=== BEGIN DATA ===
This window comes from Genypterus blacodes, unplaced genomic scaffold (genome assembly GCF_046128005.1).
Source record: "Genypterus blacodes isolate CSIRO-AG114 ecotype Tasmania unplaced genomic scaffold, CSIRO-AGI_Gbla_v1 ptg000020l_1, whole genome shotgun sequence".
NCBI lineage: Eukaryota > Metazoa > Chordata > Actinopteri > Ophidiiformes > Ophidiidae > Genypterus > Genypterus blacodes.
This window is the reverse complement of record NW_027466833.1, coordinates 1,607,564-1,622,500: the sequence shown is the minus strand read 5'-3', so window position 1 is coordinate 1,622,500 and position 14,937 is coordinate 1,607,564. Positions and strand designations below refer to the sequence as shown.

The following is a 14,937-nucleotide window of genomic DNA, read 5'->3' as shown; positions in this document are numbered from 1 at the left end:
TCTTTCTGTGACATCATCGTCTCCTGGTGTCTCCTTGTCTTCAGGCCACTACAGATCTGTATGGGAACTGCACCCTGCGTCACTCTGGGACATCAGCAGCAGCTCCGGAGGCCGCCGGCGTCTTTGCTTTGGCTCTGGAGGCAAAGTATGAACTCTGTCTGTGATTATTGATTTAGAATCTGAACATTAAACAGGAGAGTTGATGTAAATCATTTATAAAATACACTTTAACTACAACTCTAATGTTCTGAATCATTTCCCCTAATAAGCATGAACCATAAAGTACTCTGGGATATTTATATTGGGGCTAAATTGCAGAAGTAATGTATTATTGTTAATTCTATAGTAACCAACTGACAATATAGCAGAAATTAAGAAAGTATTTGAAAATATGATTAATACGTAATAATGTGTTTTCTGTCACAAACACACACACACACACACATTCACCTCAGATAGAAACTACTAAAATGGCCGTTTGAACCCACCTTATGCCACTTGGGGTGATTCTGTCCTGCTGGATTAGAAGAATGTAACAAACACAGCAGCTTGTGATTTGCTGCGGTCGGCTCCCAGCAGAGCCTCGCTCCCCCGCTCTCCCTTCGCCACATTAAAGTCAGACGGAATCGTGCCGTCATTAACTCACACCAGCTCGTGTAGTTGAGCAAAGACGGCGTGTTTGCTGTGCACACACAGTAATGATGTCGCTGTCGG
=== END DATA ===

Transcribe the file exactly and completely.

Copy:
This window comes from Genypterus blacodes, unplaced genomic scaffold (genome assembly GCF_046128005.1).
Source record: "Genypterus blacodes isolate CSIRO-AG114 ecotype Tasmania unplaced genomic scaffold, CSIRO-AGI_Gbla_v1 ptg000020l_1, whole genome shotgun sequence".
NCBI lineage: Eukaryota > Metazoa > Chordata > Actinopteri > Ophidiiformes > Ophidiidae > Genypterus > Genypterus blacodes.
This window is the reverse complement of record NW_027466833.1, coordinates 1,607,564-1,622,500: the sequence shown is the minus strand read 5'-3', so window position 1 is coordinate 1,622,500 and position 14,937 is coordinate 1,607,564. Positions and strand designations below refer to the sequence as shown.

The following is a 14,937-nucleotide window of genomic DNA, read 5'->3' as shown; positions in this document are numbered from 1 at the left end:
TCTTTCTGTGACATCATCGTCTCCTGGTGTCTCCTTGTCTTCAGGCCACTACAGATCTGTATGGGAACTGCACCCTGCGTCACTCTGGGACATCAGCAGCAGCTCCGGAGGCCGCCGGCGTCTTTGCTTTGGCTCTGGAGGCAAAGTATGAACTCTGTCTGTGATTATTGATTTAGAATCTGAACATTAAACAGGAGAGTTGATGTAAATCATTTATAAAATACACTTTAACTACAACTCTAATGTTCTGAATCATTTCCCCTAATAAGCATGAACCATAAAGTACTCTGGGATATTTATATTGGGGCTAAATTGCAGAAGTAATGTATTATTGTTAATTCTATAGTAACCAACTGACAATATAGCAGAAATTAAGAAAGTATTTGAAAATATGATTAATACGTAATAATGTGTTTTCTGTCACAAACACACACACACACACACATTCACCTCAGATAGAAACTACTAAAATGGCCGTTTGAACCCACCTTATGCCACTTGGGGTGATTCTGTCCTGCTGGATTAGAAGAATGTAACAAACACAGCAGCTTGTGATTTGCTGCGGTCGGCTCCCAGCAGAGCCTCGCTCCCCCGCTCTCCCTTCGCCACATTAAAGTCAGACGGAATCGTGCCGTCATTAACTCACACCAGCTCGTGTAGTTGAGCAAAGACGGCGTGTTTGCTGTGCACACACAGTAATGATGTCGCTGTCGG